BREITNER, George Hendrik
(b. 1857, Rotterdam, d. 1923, Amsterdam)
Dutch painter and photographer. He trained as a painter and draughtsman at the academy in The Hague from 1875 to 1877. Although the Dutch painter Charles Rochussen taught the students history and landscape painting, Breitner's interests did not lie in this area. In 1880 he worked for a year in the studio of Willem Maris after his academy training. Maris belonged to the Hague school of painters, who worked in the plein-air tradition of the French Barbizon school. Breitner painted outdoor life with them, although it was not the picturesqueness of the landscape or the Dutch skies that appealed to him.
In the early 1880s, he and Vincent van Gogh painted the residents of the working class neighbourhoods of The Hague and in the province of Drenthe. Both artists recorded the vitality of city life in their sketchbooks. Breitner consciously chose these themes and motifs: he wanted to paint people going about their daily lives, and on his trips through the towns and docks he was constantly in search of motifs and impressions that he could use in his paintings.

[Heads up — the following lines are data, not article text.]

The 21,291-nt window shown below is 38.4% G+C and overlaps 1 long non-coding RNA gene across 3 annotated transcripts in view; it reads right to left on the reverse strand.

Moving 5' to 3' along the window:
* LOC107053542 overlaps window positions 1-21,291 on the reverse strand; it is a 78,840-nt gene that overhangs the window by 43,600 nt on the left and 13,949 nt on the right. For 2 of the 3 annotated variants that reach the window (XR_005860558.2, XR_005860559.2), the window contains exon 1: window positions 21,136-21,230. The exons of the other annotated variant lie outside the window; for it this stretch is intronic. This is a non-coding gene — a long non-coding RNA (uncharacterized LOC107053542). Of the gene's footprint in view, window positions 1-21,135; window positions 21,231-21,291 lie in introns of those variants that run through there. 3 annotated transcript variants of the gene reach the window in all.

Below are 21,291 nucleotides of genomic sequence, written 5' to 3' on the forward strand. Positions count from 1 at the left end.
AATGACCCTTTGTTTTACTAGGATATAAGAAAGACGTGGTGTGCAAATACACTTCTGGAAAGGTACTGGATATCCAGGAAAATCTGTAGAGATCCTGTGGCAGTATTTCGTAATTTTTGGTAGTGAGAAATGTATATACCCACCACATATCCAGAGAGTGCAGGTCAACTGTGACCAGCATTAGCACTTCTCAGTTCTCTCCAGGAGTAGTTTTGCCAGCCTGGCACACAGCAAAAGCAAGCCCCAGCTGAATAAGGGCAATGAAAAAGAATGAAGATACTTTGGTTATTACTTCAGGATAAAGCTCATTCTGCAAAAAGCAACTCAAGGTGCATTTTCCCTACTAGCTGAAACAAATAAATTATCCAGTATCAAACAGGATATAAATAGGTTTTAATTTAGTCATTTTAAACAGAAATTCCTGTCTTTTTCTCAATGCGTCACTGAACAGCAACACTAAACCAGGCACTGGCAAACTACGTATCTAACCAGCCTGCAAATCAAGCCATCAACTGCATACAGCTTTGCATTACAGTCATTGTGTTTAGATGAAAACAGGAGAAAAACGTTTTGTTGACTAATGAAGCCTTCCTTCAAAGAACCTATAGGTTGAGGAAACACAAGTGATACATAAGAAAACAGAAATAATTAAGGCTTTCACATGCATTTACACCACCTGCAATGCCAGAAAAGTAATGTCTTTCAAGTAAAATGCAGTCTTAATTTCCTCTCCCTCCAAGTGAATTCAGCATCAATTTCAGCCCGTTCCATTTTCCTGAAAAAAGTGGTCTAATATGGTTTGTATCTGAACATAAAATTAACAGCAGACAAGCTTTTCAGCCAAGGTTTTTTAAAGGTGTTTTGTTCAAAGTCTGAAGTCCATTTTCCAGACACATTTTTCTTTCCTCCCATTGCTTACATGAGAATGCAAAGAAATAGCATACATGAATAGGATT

In 1884 Breitner went to Paris, he met Toulouse-Lautrec and Bernard in the Cormon studio. In 1886 he settled in Amsterdam. He painted urban life in a lively manner with naturalistic perspicacity and delicate colouring. He later reduced his palette to black, white, ochre and brown.
He also painted landscapes, portraits, genre pictures, and nudes. His works are marked by a sharp characterization of forms, delicacy of feeling, freedom of brush work, and expressive contrasts and nuances in treatment of light and shade. He frequently depicted the life of the Amsterdam streets, either noisy and bustling or quiet and deserted at different times of the year.
Between 1903 and 1906 he lived in Aerdenbout near Haarlem. He made several trips abroad, including Berlin, London, Ghent, Norway, and in 1908, Pittsburgh.